Pathologies
 
Proliferative vitreoretinopathy

Proliferative vitreoretinopathy (PVR) is the most common complication of a retinal detachment (RD), and occurs in approximately 8-10% of patients who develop an RD. Proliferative vitreoretinopathy, despite the long name, is simply a scar tissue formation within the eye.

Symptoms | Causes | Treatment


What are the symptoms


Loss of vision especially with extensive PVR involving the macula and the same symptoms as for retinal detachment.

What are the causes?

 

When a retinal detachment and the formation of a retinal tear occur, RPE cells that are normally under the retina come through the retinal tear and enter the vitreous cavity. Even after the retinal detachment is repaired these cells proliferate on the surface of the retina and sometimes under the retina, in sheets, which contract and pull the retina back. Proliferative vitreoretinopathy (PVR) is the most common complication of a retinal detachment (RD), and occurs in approximately 8-10% of patients who develop an RD.

What is the treatment?

 

Although PVR is a catastrophic complication of retinal detachment surgery and can cause profound visual loss, it has gone from being unsuccessful to be repairing in the late 1970s to having a very high success rate in repairing PVR detachments today.

Vitrectomy is used to remove the scar tissue and re-attach the retina with special fluids and gases. Perfluoron used to "push" retina back into position while PVR membranes are peeled from retina allowing the retina to be re-attached and vision to be rehabilitated. The retina is now reattached with Perfluoron holding the retina in position while laser is applied to connect the retina permanently. PFO is then removed and replaced with gas or silicone.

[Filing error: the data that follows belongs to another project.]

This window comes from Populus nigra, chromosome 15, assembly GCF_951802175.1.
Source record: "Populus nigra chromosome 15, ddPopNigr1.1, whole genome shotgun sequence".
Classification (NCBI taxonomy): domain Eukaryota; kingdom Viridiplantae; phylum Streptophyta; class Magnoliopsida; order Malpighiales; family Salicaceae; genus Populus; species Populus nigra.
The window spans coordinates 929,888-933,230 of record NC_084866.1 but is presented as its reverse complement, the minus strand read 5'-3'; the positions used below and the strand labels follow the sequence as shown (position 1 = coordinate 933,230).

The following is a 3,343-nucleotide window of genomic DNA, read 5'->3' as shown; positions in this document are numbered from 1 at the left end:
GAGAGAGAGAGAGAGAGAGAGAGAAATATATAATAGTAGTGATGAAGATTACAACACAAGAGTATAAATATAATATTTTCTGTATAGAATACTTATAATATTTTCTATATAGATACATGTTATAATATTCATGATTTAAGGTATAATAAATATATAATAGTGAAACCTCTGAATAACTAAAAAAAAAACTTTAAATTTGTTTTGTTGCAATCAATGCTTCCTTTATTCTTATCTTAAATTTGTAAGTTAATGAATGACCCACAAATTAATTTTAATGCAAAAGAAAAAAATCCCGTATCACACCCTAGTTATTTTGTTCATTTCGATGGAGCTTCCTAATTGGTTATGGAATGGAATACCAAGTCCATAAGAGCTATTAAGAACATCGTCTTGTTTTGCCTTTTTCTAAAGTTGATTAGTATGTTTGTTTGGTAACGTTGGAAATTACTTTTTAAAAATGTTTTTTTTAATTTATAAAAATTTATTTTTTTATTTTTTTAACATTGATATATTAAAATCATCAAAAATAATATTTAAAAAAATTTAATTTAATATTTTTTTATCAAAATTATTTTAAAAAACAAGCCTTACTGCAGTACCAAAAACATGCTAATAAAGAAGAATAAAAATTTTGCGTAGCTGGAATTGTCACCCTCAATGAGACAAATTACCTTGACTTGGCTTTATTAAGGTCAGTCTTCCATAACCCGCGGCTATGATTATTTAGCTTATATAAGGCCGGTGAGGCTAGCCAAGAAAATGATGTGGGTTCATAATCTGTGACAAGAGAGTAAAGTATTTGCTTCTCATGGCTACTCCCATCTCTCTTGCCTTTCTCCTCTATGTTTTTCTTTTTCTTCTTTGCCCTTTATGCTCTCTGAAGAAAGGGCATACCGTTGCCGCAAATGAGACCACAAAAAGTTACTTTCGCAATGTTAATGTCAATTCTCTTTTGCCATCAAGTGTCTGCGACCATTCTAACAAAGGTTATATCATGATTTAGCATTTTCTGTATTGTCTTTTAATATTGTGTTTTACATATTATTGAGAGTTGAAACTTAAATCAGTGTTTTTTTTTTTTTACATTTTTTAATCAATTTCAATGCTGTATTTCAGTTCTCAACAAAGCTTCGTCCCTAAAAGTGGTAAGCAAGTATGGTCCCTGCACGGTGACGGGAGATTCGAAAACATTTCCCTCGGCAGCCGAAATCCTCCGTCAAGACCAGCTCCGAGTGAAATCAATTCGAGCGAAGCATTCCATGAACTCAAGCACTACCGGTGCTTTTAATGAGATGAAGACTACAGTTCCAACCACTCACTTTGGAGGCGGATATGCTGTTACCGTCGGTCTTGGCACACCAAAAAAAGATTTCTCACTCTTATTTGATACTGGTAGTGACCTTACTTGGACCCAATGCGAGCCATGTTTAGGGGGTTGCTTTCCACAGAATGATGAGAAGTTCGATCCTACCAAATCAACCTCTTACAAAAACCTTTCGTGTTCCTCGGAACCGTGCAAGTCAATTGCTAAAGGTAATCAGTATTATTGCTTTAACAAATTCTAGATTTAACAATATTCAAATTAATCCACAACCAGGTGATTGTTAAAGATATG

A gas bubble may be placed in the eye to hold the retina in place while it is healing, while an alternative silicone oil is most commonly used to hold the retina in position. The advantage of the gas bubble is that is goes away on its own and the patient does not require another operation.

The advantage of the silicone oil bubble is that the patient does not have to have any head positioning for two to three weeks following surgery like he do with gas and can resume his normal activities in a few days. The disadvantage is that silicone oil requires removal several months after the procedure.

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